The Native Americans became an essential part of Maryland's burgeoning fur trade. They were expert trappers who sold their furs to the colonial traders in exchange for pots, cloth, scissors and other modern household items. These colonial traders then made large profits by selling the furs to Europeans. The fur trade became a very prosperous industry for the Maryland colony.

The colonists of Maryland were eager to learn how to grow tobacco, which had already become a valuable export for the colony of Virginia. With the help of the Native Americans, the colonists learned how to grow tobacco in the Maryland soil. The economy of Maryland quicky became centered around the production and shipment of tobacco. It was extremely popular with the Europeans and became a greatly valued commodity. Tobacco brought great wealth, prosperity, and prestige to the Maryland colony.

While the colonial traders became rich in Maryland, the Native Americans stayed poor. The Native Americans did not have a use for money, nor did they understand its value, so they traded for household items. The colonists were able to earn a living from the fur and tobacco trades, but the Native Americans were not able to improve their economic status through trade. On the colonial social ladder, the Native Americans were considered to be below the landowning colonists. They exisited under the same conditions for many years and were never able to improve their lot, either socially or economically, during this colonial time period.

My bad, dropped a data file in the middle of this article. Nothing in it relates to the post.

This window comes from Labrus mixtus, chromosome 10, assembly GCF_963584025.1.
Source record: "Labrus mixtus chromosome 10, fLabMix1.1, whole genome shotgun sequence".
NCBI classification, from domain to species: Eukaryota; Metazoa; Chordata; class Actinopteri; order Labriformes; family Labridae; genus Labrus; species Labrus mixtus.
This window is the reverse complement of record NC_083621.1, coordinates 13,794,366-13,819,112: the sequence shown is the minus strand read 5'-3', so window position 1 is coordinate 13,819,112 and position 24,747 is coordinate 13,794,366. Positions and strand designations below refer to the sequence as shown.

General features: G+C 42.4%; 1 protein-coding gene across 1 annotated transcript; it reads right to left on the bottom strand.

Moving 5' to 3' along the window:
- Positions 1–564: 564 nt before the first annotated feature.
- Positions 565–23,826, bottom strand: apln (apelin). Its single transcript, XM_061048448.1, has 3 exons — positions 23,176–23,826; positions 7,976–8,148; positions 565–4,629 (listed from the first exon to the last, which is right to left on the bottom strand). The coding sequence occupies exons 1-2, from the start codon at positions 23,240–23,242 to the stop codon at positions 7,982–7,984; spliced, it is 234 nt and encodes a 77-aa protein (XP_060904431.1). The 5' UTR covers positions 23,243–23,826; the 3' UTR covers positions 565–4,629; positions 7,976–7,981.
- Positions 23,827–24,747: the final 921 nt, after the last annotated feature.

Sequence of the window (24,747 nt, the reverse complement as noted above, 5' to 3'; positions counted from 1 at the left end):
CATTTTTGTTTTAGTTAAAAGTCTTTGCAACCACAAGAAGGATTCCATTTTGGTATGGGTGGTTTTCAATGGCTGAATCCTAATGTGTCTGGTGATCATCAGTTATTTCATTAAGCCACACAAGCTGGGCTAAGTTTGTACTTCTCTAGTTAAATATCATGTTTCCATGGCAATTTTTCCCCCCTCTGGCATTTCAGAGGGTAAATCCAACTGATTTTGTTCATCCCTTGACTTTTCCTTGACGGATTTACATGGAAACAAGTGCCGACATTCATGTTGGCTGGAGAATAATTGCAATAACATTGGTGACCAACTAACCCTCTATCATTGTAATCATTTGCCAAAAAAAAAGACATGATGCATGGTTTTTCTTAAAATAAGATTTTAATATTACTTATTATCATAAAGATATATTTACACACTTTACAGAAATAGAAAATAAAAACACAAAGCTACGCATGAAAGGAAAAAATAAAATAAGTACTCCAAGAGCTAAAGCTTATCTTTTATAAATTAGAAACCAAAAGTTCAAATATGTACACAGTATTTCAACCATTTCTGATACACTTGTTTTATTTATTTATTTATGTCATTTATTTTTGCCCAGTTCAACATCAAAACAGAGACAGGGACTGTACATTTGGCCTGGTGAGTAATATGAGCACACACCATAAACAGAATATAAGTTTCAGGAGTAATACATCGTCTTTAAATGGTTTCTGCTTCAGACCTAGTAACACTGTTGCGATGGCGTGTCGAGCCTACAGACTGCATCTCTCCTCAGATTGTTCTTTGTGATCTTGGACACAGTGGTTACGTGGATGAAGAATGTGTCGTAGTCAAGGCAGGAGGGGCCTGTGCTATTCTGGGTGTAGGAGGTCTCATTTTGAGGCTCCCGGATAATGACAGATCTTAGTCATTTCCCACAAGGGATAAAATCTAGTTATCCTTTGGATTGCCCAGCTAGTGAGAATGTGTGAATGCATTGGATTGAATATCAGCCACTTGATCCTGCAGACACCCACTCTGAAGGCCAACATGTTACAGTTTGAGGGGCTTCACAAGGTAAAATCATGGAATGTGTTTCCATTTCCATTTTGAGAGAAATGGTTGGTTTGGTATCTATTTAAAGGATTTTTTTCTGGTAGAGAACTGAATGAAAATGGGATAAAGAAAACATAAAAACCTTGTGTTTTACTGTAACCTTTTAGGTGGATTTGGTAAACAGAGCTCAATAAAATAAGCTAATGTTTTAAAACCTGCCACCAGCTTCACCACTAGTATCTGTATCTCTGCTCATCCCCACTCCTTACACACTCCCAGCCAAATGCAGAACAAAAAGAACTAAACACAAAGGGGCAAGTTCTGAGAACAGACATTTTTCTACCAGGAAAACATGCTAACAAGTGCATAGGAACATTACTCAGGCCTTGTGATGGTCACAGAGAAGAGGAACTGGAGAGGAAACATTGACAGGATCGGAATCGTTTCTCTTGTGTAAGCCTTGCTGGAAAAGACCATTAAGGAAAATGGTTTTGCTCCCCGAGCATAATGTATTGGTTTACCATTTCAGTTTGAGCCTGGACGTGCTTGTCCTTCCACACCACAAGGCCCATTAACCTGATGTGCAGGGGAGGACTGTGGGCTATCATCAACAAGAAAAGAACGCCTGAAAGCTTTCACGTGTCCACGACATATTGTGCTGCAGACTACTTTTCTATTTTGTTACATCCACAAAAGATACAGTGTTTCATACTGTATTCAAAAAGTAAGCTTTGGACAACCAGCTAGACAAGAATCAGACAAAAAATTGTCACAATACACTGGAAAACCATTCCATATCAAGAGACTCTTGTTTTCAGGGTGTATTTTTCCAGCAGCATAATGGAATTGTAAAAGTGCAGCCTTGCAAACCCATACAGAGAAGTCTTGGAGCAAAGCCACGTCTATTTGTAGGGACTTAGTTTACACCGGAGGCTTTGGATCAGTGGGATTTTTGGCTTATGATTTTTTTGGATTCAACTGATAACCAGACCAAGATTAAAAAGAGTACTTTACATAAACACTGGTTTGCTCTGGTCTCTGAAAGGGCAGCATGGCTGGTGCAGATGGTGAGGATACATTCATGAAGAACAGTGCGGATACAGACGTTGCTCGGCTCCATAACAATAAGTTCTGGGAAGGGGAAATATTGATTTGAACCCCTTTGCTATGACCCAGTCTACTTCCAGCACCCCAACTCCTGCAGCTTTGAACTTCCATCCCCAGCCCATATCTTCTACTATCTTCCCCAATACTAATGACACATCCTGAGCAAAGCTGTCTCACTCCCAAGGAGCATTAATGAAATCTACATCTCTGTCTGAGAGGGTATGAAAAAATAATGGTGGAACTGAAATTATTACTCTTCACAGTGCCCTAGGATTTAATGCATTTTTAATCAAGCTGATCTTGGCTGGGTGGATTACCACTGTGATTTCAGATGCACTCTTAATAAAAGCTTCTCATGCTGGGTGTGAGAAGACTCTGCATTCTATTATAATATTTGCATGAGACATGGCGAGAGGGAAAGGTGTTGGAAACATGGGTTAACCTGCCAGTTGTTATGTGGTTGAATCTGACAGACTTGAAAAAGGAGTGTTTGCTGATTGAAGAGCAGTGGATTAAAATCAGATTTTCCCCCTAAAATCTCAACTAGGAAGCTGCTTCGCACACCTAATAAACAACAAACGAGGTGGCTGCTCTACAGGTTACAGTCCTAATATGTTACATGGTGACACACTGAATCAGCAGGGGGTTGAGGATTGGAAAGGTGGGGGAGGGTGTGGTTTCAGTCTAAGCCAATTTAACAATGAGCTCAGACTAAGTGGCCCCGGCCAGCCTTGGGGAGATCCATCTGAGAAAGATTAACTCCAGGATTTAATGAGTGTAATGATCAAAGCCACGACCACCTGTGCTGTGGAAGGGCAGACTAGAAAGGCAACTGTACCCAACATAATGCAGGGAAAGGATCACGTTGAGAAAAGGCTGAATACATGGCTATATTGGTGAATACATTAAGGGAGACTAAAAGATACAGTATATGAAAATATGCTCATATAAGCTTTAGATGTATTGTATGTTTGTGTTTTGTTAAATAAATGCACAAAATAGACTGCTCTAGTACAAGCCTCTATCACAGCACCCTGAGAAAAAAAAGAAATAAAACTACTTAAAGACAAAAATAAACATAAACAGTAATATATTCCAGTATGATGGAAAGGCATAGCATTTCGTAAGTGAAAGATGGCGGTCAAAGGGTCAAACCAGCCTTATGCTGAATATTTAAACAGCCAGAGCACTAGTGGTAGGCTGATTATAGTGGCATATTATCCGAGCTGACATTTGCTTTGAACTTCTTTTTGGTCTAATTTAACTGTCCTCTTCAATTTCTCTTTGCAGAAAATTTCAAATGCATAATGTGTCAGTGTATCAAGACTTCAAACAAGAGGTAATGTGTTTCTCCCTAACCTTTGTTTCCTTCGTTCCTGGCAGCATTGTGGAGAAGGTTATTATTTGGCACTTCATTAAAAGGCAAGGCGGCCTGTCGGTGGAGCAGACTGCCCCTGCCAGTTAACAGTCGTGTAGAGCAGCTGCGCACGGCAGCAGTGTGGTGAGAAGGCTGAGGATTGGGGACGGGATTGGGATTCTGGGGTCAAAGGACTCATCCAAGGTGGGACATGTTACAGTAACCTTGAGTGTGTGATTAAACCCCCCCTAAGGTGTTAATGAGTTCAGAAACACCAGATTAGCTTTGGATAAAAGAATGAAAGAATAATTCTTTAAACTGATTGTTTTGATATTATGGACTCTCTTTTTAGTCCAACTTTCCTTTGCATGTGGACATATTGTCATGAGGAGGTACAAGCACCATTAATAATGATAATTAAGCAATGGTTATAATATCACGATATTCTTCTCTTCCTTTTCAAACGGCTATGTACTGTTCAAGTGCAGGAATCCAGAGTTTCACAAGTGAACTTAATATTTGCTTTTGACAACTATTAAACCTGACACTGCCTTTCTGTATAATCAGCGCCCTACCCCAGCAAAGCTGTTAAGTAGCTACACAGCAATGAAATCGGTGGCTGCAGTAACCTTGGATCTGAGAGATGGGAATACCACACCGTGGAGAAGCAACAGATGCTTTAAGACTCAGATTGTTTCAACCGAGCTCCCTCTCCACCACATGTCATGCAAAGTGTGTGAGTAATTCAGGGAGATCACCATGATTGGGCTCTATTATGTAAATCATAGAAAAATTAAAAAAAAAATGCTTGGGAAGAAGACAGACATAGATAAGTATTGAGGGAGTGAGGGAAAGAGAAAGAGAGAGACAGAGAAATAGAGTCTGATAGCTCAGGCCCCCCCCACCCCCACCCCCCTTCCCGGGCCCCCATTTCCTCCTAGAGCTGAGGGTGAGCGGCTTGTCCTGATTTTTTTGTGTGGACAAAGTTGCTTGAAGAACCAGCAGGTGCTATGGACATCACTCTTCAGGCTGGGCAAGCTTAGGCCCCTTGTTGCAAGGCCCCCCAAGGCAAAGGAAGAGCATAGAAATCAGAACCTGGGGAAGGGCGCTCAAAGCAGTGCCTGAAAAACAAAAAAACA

As the fur trade increased, many Native American tribes became dependent on the colonists for the basic necessities of clothing, weapons, tools, and utensils. As a result, the peaceful Piscataway tribe forgot how to make bows and arrows after less than fifty years of colonization. [7] The Piscataways became dependent on their alliance with the colonists for protection from their enemies, the Susquehannock. However, when they needed help, the colonists did not come and many Piscataways died. [8] Although their lives became slightly more modernized, thanks to European tools, the Native Americans lost some of their ancestral knowledge and survival skills.

The Native Americans' culture was undermined by the colonists. The Piscataway tribe, which had been almost 2,000 strong in 1634, was reduced to only 150 members by 1675 because of European diseases and their weakened defense against enemies. [9] The colonists took the Piscataways' land, hunting grounds, and farmland, which required them to become nomadic and flee from Maryland. Many tribes had such a fate and Maryland lost much of its Native American heritage. The tribes were underappreciated then and still are today, with only names on a map to signify their past existence. Without the cooperation of the Indians the Maryland colony would not have survived, however without colonization the Indians could have prospered.